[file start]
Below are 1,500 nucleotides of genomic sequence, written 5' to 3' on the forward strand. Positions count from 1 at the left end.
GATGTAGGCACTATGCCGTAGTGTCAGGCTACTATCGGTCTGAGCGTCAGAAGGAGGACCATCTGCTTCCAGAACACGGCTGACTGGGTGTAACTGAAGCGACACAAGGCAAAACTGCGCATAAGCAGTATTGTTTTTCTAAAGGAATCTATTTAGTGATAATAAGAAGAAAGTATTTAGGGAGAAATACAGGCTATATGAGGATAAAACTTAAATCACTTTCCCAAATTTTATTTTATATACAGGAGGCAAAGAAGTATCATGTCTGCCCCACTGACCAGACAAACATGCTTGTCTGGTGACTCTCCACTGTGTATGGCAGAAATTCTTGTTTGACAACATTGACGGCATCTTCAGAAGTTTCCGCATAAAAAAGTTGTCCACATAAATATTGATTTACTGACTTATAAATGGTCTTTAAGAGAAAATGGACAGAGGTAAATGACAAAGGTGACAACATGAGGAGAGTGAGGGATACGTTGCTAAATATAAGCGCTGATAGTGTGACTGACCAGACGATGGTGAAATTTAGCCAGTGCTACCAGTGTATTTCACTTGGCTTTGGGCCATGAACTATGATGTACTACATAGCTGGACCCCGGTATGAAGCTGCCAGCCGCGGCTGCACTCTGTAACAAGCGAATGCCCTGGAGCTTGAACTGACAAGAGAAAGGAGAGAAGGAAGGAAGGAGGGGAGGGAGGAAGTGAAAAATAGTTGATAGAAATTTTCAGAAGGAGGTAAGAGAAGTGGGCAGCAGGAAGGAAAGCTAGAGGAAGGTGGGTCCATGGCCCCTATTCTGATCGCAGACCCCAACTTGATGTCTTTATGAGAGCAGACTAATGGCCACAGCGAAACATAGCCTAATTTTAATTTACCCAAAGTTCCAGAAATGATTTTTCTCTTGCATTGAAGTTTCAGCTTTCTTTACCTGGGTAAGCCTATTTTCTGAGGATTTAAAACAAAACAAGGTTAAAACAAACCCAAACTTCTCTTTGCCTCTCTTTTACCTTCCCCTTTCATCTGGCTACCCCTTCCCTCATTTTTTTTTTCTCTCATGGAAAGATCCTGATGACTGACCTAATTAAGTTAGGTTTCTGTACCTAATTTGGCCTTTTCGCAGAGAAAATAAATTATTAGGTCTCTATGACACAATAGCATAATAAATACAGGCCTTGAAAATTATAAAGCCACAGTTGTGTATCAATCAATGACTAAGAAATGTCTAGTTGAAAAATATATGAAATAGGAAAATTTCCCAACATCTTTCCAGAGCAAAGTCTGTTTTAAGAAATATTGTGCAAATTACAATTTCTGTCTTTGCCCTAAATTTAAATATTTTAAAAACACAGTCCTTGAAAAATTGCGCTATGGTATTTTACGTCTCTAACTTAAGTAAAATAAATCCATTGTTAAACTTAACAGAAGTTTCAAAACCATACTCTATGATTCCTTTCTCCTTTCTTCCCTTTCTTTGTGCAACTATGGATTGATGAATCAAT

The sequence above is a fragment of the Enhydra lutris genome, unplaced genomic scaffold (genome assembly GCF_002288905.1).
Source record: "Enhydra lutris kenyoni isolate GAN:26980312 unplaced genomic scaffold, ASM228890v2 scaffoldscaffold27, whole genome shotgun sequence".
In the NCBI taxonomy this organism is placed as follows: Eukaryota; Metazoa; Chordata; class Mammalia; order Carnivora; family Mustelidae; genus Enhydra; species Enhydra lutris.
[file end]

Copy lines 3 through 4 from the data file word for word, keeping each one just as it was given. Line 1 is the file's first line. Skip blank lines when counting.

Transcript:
The sequence above is a fragment of the Enhydra lutris genome, unplaced genomic scaffold (genome assembly GCF_002288905.1).
Source record: "Enhydra lutris kenyoni isolate GAN:26980312 unplaced genomic scaffold, ASM228890v2 scaffoldscaffold27, whole genome shotgun sequence".